WASHINGTON — As Libyan leader Moammar Gadhafi gave a defiant, rambling speech pledging "I will be a martyr at the end," world nations struggled Tuesday for a response to his regime's widespread massacre of civilian protesters.
The U.N. Security Council, which held an emergency morning session, was due to meet later in the day. That meeting could produce a statement condemning the violence in Libya, which has claimed hundreds of lives.
But pressure on President Barack Obama and other world leaders for a more forceful response was growing, in the face of reports that Libyan security forces and mercenaries were firing on civilians and killing army officers who refused orders to do likewise.
Senate Foreign Relations Committee Chairman John Kerry, D-Mass., urged the Obama administration to re-impose sanctions against Libya that were lifted during the Bush administration. Kerry also called on all U.S. and international oil companies to "immediately" stop operations in Libya.
"While it's true that America has less influence in Tripoli than elsewhere in the region, we're not without options, particularly in partnership with the broader international community," Kerry said in a statement. Kerry said action by the United Nations is "critical." He urged the U.N. Security Council to act aggressively, including imposing sanctions, an arms embargo and distributing emergency humanitarian supplies.
Libya’s deputy representative to the United Nations, who broke with Gadhafi on Monday, has urged the world body to impose a no-fly zone that would prevent government jets and helicopters from firing on protesters. But there was no sign such a step was imminent.
In his speech, broadcast live on Libyan state TV, Gadhafi spoke of his opponents as “rats” and foreign intelligence agents, and attempted to blame America for the unrest that has seen much of eastern Libya fall to anti-regime forces.
“We defy America,” he said at one point.
Gadhafi appeared to be speaking in front of a building that was damaged in an April 1986 U.S. airstrike, and never repaired.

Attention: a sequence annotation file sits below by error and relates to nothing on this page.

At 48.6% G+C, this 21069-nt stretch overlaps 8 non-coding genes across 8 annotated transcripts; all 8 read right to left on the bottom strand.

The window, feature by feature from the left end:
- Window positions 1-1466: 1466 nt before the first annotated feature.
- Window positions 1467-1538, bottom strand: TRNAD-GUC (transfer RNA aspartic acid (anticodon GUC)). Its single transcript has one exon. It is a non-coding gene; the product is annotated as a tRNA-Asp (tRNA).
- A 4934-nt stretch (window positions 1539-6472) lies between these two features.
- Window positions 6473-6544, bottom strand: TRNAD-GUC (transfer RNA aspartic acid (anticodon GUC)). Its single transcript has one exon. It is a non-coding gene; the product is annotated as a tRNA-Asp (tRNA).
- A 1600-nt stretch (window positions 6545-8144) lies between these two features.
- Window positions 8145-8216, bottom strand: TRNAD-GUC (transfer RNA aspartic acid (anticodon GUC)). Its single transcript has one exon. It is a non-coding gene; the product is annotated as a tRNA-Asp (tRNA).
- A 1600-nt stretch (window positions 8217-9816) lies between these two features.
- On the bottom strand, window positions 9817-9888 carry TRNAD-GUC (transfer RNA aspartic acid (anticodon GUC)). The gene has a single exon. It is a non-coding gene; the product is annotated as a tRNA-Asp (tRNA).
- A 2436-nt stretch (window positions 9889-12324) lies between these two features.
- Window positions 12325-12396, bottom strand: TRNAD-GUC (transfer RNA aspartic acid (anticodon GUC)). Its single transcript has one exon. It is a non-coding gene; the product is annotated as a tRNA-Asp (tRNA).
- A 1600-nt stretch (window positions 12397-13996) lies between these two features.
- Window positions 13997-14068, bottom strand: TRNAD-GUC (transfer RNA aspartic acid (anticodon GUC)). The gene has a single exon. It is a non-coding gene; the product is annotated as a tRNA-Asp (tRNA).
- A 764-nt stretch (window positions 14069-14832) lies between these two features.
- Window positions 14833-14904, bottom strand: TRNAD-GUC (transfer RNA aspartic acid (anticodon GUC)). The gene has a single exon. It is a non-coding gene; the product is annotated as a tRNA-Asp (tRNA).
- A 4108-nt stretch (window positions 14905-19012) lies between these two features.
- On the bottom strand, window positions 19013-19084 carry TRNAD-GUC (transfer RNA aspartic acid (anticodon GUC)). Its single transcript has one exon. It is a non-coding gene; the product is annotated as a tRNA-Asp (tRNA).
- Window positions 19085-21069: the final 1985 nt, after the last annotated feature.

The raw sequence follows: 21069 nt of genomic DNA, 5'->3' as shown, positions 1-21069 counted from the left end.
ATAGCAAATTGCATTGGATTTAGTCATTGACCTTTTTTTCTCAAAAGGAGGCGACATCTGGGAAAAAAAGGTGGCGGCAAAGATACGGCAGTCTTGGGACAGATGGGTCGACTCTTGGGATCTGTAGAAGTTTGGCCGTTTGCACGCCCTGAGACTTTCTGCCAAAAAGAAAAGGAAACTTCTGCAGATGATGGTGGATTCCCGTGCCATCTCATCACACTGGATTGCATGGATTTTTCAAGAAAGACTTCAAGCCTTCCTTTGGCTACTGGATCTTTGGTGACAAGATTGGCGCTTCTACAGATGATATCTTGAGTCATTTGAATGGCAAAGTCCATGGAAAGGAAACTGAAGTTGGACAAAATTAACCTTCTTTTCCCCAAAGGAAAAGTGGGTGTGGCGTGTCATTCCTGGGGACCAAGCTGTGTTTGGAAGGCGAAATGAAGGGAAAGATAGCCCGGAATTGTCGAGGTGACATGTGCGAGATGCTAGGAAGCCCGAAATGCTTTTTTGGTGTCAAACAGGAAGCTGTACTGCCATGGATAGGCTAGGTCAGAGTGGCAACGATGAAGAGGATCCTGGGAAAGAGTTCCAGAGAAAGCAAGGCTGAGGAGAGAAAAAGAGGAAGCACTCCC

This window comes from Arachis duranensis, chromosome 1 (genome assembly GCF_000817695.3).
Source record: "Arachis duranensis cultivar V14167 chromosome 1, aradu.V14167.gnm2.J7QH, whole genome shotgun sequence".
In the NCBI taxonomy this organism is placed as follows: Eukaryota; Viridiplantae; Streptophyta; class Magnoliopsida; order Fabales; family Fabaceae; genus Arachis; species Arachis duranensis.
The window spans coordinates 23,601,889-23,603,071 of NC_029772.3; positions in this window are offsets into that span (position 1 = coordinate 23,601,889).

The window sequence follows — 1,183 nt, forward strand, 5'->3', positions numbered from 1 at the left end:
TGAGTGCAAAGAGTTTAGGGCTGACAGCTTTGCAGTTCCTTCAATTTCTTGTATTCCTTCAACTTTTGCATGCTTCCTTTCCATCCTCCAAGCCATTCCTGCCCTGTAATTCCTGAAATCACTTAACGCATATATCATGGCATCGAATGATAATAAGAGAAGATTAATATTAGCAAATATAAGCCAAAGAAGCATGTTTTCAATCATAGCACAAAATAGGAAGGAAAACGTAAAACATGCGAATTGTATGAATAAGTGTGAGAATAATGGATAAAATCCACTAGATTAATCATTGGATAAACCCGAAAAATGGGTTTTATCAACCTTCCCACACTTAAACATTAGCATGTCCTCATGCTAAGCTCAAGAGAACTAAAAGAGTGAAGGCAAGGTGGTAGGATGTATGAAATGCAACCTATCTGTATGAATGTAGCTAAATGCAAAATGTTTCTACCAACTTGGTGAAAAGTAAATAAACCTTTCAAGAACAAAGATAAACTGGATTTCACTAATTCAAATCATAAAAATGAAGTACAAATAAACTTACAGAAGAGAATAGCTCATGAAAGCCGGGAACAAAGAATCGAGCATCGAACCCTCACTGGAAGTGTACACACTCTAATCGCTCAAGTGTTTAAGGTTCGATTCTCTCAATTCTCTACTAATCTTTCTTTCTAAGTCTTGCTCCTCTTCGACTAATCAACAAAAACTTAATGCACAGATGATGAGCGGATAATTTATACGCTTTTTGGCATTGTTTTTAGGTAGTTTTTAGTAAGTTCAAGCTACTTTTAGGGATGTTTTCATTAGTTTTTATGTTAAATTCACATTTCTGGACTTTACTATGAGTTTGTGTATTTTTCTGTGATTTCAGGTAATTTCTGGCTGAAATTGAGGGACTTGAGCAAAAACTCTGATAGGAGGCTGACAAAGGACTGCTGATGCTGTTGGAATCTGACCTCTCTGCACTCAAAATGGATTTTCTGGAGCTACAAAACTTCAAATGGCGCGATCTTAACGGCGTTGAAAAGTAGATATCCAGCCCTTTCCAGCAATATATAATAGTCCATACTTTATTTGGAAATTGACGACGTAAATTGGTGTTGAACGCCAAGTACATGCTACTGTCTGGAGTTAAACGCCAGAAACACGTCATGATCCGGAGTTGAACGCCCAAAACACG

New York-based Human Rights Watch said 62 people had been killed in Tripoli, the capital, since Sunday.
White House spokesman Jay Carney said Obama condemned the “appalling” violence in Libya.
The United States will “look forward to working with the international community so that the international community speaks with one voice in condemning the violence. And we feel like when the international community speaks with one voice, it can be most effective, so we are obviously participating fully in that.”
Elsewhere, Catherine Ashton, the European Union’s foreign policy chief, said the 27-nation EU was suspending a framework trade agreement it had been negotiating with Libya, Reuters reported.
The price of crude oil shot up Tuesday, with a barrel of oil for April delivery rising by more than $5 in midday trading on the New York Mercantile Exchange.
Libya on Tuesday declared force majeure on oil exports, freeing it from lawsuits alleging it broke contracts for oil delivery.
“He’s probably on the last leg and wants to pretend that he’s still in charge. This reminds me of (Egyptian President Hosni) Mubarak” giving orders up to the moment of his departure, said Fadel Gheit, managing director and senior oil analyst for investment adviser Oppenheimer & Co. in New York. “This is getting very bloody and there is no return. One way or the other there is going to be bloodshed.”
McClatchy's Kevin G. Hall contributed to this report.
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